ECB cuts rates to record 1.5%, mulls radical action


By Ambrose Evans-Pritchard
The Telegraph, London
Thursday, March 5, 2009

The European Central Bank has cut interest rates a half point to an historic low of 1.5 percent and opened the door for extreme measures akin to the quantitative easing(QE) under way in America, Britain, and Japan.

"I don't exclude anything," said Jean-Claude Trichet, the ECB's president. "We did not decide that this is the lowest level. We are studying additional non-standard measures." Bond yields plummeted across the eurozone as the markets instantly priced in further monetary loosening.

None of the eurozone's 16 central banks have ever seen interest rates this low. The cut follows a collapse in industrial production over the last five months. The pace of deterioration has been faster than the early 1930s, when falls were mostly stretched over a longer period.

The ECB has torn up its growth forecast for this year and expects an unprecedented contraction 2.7 percent for the eurozone. Even this may prove optimistic. Output fell 1.5 percent in the fourth quarter and the picture seems to be going from bad to worse. Export orders for German engineering companies fell 47 percent in January.

Julian Callow from Barclays Capital said the ECB had responded too slowly over recent months as credit tightened. Rates should be "minus 1 percent" under a "Taylor Rule" analysis of economic conditions, suggesting the bank is still far behind the curve. "They need to move urgently. The euro area is besieged by sharply rising unemployment. This is going to a scourge over coming years, with the jobless rating rising to a postwar high of 11 percent," he said.

The Handelsblatt's "shadow ECB" of economists from across Europe voted for more drastic action. "I can see no reason for delaying rate cuts to the minimum and moving quickly to quantitative easing (QE)," said Erik Nielsen from Goldman Sachs. He slammed ECB hardliners for clinging to "Voodoo" theories.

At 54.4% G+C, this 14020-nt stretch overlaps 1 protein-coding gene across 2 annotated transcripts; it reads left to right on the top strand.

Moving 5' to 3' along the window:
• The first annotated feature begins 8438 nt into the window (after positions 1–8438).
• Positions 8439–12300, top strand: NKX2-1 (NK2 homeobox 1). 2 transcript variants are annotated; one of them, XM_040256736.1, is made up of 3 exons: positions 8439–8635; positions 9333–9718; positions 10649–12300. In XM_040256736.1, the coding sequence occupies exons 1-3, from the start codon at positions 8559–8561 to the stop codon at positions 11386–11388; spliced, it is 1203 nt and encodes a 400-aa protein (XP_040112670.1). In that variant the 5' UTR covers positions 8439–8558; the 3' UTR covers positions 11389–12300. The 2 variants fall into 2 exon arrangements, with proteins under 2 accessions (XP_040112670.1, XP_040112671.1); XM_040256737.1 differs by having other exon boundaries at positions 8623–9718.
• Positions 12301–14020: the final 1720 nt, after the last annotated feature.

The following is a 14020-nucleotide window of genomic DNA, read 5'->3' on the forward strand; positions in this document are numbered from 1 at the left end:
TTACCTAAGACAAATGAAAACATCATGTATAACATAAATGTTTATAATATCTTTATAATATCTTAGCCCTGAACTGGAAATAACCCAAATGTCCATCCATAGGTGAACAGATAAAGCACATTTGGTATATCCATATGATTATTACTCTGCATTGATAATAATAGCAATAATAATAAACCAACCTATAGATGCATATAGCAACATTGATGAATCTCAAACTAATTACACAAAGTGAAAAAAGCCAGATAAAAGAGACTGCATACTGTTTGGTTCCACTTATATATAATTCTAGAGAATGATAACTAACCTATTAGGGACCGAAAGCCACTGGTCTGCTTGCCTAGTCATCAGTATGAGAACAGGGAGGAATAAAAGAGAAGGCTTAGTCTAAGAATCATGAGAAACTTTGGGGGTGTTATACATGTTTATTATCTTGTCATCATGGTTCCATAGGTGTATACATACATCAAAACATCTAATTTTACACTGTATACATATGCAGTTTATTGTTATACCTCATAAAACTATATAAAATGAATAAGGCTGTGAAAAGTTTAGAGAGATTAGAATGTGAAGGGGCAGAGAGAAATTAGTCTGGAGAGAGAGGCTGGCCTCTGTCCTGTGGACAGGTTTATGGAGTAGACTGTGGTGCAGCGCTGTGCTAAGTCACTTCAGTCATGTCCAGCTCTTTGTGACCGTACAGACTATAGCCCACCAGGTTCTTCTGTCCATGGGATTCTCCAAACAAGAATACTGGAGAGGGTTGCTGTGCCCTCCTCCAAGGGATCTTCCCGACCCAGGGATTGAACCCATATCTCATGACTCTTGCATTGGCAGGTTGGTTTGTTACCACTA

Mr Trichet said the ECB had cut its deposit rate to 0.5 percent -- bringing down the market Eonia rate in lockstep -- and was providing unlimited liquidity to banks. "This is of great importance," he said.

The ECB has boosted its balance sheet to E600 billion by lending freely but appears deeply reluctant to escalate to QE by purchasing bonds and other assets -- although the German and French governors have both hinted at ECB purchases of commercial paper.

Mr Trichet said there is no hurry because "the risks of deflation are very meagre" -- though CPI inflation may turn briefly negative by mid-year. Deflation expectations are not becoming embedded, he said. Critics retort that is that once they are embedded, it is already too late to arrest the downward spiral. This is why other central banks are taking pre-emptive steps.

The suspicion is that a German led bloc of ECB hawks are dragging their feet in part because QE measures would blur the lines between the bank and the fiscal authorities. This risks opening a can of worms in euroland where there is no single treasury. ECB bond purchases would be tantamount to the creation of an EU debt union. This is a huge political step, and anathema to Berlin.

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